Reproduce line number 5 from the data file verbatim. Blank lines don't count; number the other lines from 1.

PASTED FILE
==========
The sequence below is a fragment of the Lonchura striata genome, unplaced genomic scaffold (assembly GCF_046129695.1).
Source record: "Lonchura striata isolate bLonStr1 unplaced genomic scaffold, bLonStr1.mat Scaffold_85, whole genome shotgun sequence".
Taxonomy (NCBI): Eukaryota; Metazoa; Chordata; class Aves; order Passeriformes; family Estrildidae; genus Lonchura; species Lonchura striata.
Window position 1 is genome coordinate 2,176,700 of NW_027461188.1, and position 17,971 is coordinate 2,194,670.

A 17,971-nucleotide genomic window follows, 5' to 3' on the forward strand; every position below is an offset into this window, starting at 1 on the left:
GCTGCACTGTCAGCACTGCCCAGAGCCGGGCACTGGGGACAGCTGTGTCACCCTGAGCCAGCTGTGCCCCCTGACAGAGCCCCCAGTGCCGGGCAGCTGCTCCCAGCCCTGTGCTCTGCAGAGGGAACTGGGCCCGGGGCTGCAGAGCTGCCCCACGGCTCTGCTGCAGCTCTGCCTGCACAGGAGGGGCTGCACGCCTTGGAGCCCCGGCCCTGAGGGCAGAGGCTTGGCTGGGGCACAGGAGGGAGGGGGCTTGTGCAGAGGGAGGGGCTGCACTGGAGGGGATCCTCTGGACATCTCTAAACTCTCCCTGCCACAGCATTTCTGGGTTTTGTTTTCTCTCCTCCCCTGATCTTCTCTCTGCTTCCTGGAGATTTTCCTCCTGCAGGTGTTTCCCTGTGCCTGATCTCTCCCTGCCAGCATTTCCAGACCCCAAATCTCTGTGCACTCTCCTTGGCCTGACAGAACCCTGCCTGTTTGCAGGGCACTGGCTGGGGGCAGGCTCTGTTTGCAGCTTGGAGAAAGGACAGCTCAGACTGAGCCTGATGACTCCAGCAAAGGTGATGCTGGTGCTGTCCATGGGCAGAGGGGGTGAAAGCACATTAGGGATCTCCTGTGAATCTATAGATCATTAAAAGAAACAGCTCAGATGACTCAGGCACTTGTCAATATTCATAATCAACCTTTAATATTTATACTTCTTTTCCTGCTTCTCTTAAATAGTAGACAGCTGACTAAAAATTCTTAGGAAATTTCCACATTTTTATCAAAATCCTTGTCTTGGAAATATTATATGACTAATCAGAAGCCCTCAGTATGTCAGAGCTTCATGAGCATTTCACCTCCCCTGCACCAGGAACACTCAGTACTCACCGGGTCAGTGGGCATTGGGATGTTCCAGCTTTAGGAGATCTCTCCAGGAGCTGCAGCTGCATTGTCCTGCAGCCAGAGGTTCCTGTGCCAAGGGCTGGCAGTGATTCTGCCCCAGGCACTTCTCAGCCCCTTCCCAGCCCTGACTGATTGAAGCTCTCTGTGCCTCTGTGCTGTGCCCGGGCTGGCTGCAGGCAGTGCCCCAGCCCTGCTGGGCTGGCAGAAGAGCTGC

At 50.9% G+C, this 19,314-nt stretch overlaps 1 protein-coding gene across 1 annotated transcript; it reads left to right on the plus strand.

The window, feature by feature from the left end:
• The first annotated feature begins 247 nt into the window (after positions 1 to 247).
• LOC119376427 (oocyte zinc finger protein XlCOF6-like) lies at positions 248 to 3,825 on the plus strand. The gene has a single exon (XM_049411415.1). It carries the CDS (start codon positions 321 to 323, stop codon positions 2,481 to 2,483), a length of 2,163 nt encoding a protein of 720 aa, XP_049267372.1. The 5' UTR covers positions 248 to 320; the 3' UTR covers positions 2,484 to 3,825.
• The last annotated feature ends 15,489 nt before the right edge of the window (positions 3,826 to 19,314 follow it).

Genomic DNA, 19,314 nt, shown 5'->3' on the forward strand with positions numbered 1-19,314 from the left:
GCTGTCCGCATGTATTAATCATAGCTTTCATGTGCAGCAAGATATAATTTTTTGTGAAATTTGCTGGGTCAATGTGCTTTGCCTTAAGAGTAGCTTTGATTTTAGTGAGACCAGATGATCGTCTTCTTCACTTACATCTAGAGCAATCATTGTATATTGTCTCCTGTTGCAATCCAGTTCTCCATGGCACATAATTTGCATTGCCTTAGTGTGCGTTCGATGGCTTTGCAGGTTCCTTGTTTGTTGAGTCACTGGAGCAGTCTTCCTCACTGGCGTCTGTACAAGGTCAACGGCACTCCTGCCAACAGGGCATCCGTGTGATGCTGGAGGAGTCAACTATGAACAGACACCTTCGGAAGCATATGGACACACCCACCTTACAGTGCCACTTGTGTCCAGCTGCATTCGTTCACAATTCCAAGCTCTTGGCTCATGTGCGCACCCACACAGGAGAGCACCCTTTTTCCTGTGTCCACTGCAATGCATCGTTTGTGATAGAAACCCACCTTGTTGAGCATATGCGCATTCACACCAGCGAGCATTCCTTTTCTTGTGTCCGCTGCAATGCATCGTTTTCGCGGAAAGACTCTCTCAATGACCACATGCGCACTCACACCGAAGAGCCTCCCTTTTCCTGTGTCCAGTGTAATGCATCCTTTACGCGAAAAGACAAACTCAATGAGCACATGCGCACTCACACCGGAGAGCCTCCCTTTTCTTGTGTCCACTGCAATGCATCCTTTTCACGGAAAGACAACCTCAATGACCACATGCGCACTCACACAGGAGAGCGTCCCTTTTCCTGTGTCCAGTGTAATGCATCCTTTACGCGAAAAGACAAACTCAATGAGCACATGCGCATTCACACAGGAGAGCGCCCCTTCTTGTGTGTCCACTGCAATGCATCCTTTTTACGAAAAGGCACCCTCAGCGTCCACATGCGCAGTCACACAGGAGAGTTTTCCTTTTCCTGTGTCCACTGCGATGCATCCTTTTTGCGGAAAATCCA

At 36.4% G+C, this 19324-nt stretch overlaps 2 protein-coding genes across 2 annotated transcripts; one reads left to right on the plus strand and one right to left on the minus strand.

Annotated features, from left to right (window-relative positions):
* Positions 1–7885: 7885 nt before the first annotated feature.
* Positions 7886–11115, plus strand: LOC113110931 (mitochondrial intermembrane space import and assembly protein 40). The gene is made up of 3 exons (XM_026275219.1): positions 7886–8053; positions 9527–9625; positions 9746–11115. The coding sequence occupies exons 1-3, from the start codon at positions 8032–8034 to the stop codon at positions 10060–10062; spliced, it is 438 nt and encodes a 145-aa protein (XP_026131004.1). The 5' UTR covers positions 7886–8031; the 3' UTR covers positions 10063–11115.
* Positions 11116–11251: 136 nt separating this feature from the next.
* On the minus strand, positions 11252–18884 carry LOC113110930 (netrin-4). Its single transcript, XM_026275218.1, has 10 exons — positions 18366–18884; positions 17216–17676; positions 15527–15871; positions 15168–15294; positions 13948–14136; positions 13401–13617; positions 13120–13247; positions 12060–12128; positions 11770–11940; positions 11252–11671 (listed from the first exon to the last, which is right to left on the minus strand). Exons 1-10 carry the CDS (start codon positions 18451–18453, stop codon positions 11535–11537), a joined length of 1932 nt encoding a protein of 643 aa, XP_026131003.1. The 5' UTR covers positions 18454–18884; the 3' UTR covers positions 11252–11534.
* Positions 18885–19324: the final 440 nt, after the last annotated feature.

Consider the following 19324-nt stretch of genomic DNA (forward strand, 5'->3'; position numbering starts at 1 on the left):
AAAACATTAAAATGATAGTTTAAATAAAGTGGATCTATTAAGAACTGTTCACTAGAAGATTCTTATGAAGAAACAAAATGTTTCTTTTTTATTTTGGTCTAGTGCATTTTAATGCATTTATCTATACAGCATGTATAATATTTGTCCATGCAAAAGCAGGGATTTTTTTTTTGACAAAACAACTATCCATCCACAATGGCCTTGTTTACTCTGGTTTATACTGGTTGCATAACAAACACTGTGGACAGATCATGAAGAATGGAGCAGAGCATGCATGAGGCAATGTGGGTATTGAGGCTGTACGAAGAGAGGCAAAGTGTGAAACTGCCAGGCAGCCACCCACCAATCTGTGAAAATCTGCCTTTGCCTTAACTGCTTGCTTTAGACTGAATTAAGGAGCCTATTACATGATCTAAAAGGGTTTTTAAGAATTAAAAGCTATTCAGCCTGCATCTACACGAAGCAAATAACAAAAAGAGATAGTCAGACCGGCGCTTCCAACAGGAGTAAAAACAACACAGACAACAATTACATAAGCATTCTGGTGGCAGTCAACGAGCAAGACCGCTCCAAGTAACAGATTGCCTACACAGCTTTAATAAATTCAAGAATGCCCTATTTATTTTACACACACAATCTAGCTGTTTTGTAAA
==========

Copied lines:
A 17,971-nucleotide genomic window follows, 5' to 3' on the forward strand; every position below is an offset into this window, starting at 1 on the left: